February 14, 2014


One of my most vivid memories of Valentine's Day goes all the way back to the 5th grade and this horribly wicked thing I did to a little boy named Robert.  He had filled my red and white tissue paper covered box with valentines asking me to be his girlfriend.  He gave me the mushiest variety that said "Be Mine" and "I love you" and not just the generic ones you are forced to give your classmates like "You're Super!"  It was clear he was into me, and he had gone above and beyond to make his 11 year-old affections known. 

When I saw him in the hallway, I winked and gave him a thumbs up, which is apparently the sign of defining the relationship in the 5th grade.  In doing so, I agreed to be his girlfriend.

The day after Valentine's Day, I saw him walking a girl named Janelle, who was only the most beautiful girl in the whole school.  I was both humiliated and infuriated that he had already moved on from his adoration of me.  (I later found out he was told to walk with her somewhere by his teacher, but details schmetails).

I proceeded to rip up every single valentine he had given to me and when I found him I asked him to open his hands because I had something to give him.  In dramatic fashion, I poured the torn up remnants of valentines into his tiny boyish hands and declared that "it was over" tossing my pony-tail violently behind me.  I can still remember the look of shock and sadness that filled his face.

I've been haunted by that memory my entire life.  Seriously, what a bitchy thing to do.  I've always been sorry and wished I could find him to apologize for being so rotten.  Hopefully, Robert has recovered from the trauma I unleashed on him and doesn't equate a day like today with his heart being ripped into shreds.  Clearly, I have spent sufficient time feeling badly for it.

Since this scene in the 5th grade, Valentine's Day has been a mixed emotion of hope and disappointment.

There was the carnation torture of my middle school years where friends or "secret admirers" could send you carnations.  And let's just say, I never received many.  And one from a "secret admirer" turned out to be a very cruel joke.  Oh middle school, I do not miss thee.

There was a "Kiss Me" conversation heart given to me from a boy at church I was convinced I was in love with.  I never really knew if he did or didn't like me, and though there was eventually a kiss, it was just the one.  The only thing I have to show for that whole non-relationship is a 20 year old conversation candy heart and 15 love letters that I never had the guts to give him.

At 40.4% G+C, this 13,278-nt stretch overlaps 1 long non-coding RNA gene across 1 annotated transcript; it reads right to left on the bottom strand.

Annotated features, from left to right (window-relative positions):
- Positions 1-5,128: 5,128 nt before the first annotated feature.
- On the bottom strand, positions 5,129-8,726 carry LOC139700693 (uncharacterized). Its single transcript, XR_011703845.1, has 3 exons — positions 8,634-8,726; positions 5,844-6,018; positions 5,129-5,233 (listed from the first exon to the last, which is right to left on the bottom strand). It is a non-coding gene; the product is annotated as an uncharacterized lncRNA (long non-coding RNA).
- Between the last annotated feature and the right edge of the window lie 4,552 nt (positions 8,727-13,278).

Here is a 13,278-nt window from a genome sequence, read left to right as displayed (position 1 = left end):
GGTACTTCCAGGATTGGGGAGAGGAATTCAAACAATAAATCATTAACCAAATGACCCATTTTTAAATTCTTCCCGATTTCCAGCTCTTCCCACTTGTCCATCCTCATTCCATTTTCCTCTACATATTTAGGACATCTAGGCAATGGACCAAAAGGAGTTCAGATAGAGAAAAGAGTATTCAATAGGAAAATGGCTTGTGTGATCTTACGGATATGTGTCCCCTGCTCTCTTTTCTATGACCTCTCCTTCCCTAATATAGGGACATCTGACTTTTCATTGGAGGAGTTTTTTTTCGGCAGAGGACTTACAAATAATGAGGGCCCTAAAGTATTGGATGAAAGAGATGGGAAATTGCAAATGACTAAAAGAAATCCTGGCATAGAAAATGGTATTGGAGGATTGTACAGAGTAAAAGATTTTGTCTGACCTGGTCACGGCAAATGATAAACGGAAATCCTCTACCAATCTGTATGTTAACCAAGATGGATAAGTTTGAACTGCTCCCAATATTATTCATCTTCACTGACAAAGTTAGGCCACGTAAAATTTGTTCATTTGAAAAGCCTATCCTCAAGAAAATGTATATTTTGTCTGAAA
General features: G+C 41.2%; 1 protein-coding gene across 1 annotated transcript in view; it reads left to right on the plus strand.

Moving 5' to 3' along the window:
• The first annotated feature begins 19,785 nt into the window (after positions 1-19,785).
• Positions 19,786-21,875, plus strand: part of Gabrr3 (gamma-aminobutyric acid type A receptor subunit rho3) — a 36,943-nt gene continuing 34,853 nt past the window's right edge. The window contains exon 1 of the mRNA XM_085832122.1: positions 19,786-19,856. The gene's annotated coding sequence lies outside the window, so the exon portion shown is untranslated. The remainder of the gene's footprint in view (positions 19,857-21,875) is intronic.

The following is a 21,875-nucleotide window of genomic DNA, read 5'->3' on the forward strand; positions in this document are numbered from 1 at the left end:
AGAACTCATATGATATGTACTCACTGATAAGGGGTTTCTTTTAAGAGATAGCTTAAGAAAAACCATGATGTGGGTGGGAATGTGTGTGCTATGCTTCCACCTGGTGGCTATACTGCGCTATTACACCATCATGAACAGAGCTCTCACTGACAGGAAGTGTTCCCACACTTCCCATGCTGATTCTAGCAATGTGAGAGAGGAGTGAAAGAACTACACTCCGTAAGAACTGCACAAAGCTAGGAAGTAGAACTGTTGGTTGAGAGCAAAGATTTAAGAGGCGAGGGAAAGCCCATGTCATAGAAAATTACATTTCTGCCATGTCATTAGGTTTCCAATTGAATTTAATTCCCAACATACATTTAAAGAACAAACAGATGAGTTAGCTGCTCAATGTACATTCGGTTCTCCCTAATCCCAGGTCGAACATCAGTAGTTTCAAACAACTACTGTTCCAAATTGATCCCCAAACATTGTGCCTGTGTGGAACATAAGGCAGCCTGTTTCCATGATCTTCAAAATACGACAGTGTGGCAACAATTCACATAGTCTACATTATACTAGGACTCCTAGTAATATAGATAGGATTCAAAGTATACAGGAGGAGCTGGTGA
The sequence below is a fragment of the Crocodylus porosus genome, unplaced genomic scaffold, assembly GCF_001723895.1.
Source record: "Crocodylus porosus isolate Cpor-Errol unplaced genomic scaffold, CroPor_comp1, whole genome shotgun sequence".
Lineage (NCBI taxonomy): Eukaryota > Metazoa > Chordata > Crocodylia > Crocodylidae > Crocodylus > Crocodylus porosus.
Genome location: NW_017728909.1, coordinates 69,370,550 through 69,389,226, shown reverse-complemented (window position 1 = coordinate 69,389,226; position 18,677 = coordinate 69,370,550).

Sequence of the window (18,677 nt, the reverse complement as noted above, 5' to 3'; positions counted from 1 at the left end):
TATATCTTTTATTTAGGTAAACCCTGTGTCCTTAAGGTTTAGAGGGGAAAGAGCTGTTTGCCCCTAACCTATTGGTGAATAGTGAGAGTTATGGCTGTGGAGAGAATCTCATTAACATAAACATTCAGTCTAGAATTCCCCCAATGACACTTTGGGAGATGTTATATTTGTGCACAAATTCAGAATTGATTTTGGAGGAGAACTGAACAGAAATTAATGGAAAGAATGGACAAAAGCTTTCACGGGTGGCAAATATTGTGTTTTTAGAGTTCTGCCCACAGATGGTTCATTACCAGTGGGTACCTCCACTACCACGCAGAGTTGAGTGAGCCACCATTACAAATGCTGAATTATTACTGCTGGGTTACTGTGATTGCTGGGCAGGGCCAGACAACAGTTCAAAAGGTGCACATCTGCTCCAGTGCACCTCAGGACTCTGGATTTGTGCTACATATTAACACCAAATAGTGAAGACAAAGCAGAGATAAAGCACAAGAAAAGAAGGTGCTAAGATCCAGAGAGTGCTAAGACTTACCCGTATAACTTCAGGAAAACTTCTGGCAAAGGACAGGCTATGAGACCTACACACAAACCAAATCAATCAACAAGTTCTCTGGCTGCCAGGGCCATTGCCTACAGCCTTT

High school was the place where I watched everyone else receive flowers and chocolates and balloons as I stood on the sidelines watching and feeling sorry for myself.  But at least, I wasn't receiving carnations from non-existent admirers.

My dad and Robin were married on Valentine's Day my senior year of high school, and I remember feeling the weight of what that meant for me.  It was the official ending and beginning of something and at the time, I didn't know how to name my ambivalence.  Today they are celebrating 15 years of marriage and celebrating accordingly in the Bahamas.  I love them both and I have fought hard for the kind of love that I love them with - I think they know that.

My boyfriend-thing in college (we had a hard time defining what exactly we were or were not) got me yellow daisies while all of my friends got red roses from their appropriately defined and labeled boyfriends.  Granted, he was looking for sunflowers, which are my most favorite flower on the planet, and yellow daisies were close I suppose.  But I felt like I was second rate, and the color and the very flower was a reminder of that.  Valentine's night, my friends and their boyfriends danced in the parking lot to Martina McBride's "Valentine" song (while so incredibly cheesy, was still quite sweet and romantic).  I so badly wanted to be dancing with my guy, but there we sat, my boyfriend-thing and I, at a picnic table not dancing.

My heart broke because I knew he didn't love me enough to want to dance with me in the parking lot.  Deep down, I knew even then that I was worth a cheesy, cliche dance in the parking lot to a cheesy, cliche song.  Every girl is.  Every single one.

I did find my Valentine eventually in the form of a tall, rugged, quiet man that won my heart many years ago now.  While we haven't danced in the parking lot to a love song yet, I know that he would if I wanted him to, because he does love me that much.

Over the years I've learned that love, the really real kind, is so much more than carnations or daisies or even the reddest of roses.  It's even more than that longed-for romantic dance in a parking lot to a cheesy love song.  And love, especially on the days that is is hard to do, is more gut-wrenching than a pile of torn up valentines.  Oh, it is so, so much more.

As I'm sure with many, this particular day of celebrating love and creating romance, is both loved and hated.  Valentine's Day has a way of putting a spotlight on our hearts of the places we are craving for more of love.  Whether it be a relationship we are hoping for, a desire for more in the one we are in, the want for children we don't have, the strain of family relationships, or disappointment in friendships, Valentine's Day seems to remind us of where we were created to love and to be loved.

Today, my simple hope is that you remember you are loved.  Fiercely, wildly, tenderly, fully, deeply and completely by the One who made you and breathed life into your soul.  He doesn't show up with roses, but He is the greatest lover my heart has ever known.  May you know that too, especially today.

Happy Valentine's Day friends.

1 comment:

  1. Wow, this post! Goosebumps!

    I say this every time but what an incredible writer you are.